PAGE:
I want to use the number of cores in a script and I am not sure what is the best approach to extract the number itself.

For example, the below extracts the number of physical cores, however how should the actual number be extracted so that it can be used as an input elsewhere?

lscpu | grep "Core(s) per socket" 
Core(s) per socket:    4

I am aware of tail -c N, however I am worried about the fragility of this approach when working on machines with more cores.

What is the best approach to reliably get the number of physical cores and threads per core for use as input an parameter elsewhere?


We could use awk or sed or even grep with Perl regexes to pick just the number from that line, e.g.

$ lscpu | sed -n 's/^Core(s) per socket: *//p'

But do you want that number, the number of cores in one socket? What if you have more than one socket on the machine:

$ lscpu |grep -i socket
Core(s) per socket:    2
Socket(s):             2

We could use awk to get both numbers and multiply them:

$ lscpu | awk '/^Core.s. per socket:/ {cores=$NF} /^Socket.s.:/ {sockets=$NF} END {print cores * sockets}'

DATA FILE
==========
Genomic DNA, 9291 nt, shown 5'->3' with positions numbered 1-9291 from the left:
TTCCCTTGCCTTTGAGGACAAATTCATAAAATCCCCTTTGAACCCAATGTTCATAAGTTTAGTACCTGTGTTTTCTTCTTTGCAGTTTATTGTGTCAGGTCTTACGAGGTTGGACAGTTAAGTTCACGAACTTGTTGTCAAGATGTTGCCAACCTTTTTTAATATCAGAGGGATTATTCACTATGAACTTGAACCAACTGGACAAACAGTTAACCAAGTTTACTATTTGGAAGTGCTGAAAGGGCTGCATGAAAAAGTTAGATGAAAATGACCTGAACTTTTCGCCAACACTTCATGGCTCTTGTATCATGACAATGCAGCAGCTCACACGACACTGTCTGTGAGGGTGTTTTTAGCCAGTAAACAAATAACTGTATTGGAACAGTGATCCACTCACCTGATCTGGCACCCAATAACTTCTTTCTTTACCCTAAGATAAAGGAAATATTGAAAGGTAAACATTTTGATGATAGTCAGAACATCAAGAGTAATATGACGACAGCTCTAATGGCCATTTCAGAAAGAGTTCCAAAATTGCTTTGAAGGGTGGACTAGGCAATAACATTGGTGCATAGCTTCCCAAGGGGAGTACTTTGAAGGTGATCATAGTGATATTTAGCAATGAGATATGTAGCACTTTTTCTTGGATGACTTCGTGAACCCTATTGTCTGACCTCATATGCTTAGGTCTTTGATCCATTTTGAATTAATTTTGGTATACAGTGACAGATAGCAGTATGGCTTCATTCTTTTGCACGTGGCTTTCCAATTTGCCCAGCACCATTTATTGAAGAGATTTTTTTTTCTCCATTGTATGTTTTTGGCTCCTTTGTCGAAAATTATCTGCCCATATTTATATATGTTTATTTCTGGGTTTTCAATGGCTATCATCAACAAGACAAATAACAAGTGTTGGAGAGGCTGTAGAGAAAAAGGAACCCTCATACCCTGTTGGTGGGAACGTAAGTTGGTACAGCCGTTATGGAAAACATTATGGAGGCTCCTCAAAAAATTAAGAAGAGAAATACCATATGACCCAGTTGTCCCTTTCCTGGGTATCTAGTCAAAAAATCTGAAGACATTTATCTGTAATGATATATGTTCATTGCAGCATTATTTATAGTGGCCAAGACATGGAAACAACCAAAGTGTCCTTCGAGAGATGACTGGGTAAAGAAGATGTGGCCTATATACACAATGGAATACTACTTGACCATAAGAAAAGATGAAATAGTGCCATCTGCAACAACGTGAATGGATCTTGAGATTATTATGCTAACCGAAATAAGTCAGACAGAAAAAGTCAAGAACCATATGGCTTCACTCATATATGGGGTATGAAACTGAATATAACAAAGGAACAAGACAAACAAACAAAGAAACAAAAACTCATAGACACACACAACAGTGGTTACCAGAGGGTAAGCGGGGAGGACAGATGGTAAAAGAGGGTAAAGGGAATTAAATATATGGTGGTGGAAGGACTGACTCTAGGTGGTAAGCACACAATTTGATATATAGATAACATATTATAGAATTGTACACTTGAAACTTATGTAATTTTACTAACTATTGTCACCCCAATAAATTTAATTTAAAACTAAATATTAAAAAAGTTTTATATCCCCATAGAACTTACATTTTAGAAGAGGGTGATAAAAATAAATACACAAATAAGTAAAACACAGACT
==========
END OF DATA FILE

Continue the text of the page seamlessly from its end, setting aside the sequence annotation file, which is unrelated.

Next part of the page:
I'm not sure if these count hyperthreads or not, and if we want hyperthreads or not, but we could just get the number on the CPU(s) line:

lscpu | awk '/^CPU.s.:/ { print $NF; exit }'

Or use nproc to get the total number of CPUs on the system.

$ nproc --all
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  • nproc unfotunately counts hyperthreads. I am after all the physical cores on the machine, even if it's a multisocket server – Greg Jun 26 '17 at 4:30
  • @Dave, ok then, added a simple awk to show sockets * cores/socket – ilkkachu Jun 26 '17 at 10:58

You can use getconf utility for this . This should work for you

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  • (Maybe, fails on OpenBSD 6.0, but is more portable than the Linux nproc or lscpu commands.) – thrig Jun 25 '17 at 13:52
  • this also counts hyperthreads – reox Nov 15 '17 at 19:22

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